|Publication number||US6039591 A|
|Application number||US 08/887,885|
|Publication date||Mar 21, 2000|
|Filing date||Jul 3, 1997|
|Priority date||Jul 3, 1997|
|Publication number||08887885, 887885, US 6039591 A, US 6039591A, US-A-6039591, US6039591 A, US6039591A|
|Inventors||Richard N. Marsh, Demian T. Martin|
|Original Assignee||Monster Cable Products, Inc.|
|Export Citation||BiBTeX, EndNote, RefMan|
|Patent Citations (3), Referenced by (17), Classifications (4), Legal Events (6)|
|External Links: USPTO, USPTO Assignment, Espacenet|
The present invention relates to electrical and electronic connectors. More particularly, the present invention relates to a method for simultaneously improving the connection between an electrical or electronic plug and its respective receptacle while simultaneously improving the plug's resistance to inadvertent withdrawal from the receptacle, and an apparatus to practice the method.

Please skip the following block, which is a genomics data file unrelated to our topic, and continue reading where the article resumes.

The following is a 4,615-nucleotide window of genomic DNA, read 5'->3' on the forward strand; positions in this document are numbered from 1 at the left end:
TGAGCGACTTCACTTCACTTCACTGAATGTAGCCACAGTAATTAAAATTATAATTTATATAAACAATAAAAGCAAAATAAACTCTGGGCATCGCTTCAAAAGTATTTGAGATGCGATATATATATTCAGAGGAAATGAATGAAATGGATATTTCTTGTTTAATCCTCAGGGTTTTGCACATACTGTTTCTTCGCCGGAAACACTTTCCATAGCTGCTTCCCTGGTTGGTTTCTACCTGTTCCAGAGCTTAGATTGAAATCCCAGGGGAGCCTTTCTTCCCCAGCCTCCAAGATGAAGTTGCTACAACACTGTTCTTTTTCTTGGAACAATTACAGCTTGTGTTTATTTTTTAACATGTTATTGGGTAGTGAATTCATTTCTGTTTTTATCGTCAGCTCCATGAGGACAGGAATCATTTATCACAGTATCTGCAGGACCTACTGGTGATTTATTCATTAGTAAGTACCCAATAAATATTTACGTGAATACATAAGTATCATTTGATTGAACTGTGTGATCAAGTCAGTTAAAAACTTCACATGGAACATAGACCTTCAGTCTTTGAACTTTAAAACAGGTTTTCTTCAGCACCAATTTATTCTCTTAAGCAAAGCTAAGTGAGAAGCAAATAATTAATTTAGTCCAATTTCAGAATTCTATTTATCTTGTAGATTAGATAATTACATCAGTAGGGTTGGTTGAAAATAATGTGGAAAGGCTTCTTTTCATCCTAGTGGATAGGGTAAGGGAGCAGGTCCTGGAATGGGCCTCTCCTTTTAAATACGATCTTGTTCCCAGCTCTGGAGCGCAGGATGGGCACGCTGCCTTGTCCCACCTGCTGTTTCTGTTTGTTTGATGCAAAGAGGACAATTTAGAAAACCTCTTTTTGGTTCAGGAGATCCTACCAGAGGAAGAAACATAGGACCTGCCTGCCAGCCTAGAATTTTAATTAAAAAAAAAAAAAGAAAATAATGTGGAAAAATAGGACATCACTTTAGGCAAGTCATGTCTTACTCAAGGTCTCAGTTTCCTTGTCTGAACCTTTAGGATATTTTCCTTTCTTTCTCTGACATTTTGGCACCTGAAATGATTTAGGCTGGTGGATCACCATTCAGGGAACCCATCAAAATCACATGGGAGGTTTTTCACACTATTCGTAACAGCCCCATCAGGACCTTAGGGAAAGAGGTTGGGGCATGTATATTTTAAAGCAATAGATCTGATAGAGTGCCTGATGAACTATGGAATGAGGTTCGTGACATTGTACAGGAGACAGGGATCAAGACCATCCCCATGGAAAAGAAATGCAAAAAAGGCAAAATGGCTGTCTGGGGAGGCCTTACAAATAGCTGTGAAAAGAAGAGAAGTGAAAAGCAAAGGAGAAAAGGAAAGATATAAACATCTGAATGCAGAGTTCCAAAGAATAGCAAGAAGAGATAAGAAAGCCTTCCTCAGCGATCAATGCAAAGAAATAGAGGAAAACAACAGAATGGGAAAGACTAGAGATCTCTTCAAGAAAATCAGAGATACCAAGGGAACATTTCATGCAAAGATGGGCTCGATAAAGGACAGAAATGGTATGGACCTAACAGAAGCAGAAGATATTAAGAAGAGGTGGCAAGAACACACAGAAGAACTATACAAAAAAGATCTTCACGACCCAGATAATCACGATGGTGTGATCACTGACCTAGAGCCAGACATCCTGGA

Many electrical and electronic applications utilize a removable plug insertable into a receptacle for making a detachable connection. A commonplace example of such a plug/receptacle pairing is the well-known 110 V. service receptacle and mating plug found in most homes. One such exemplar is equivalent to a National Electrical Manufacturers Association (NEMA) 5-15R or 5-15P configuration, and includes a plurality of electrically conductive blades or pins for transmitting electrical power. Similar connectors may be multiple-connector plugs designed for transmitting electrical or electronic signals. By way of illustration, but not limitation, the male portion of such plugs may take the form of blades, pins or prongs, or the like. All such male elements will hereafter by referred to, for clarity, as "blades". It will be obvious to those of ordinary skill in the art that this term comprehends any and all such insertable, or male, plug elements.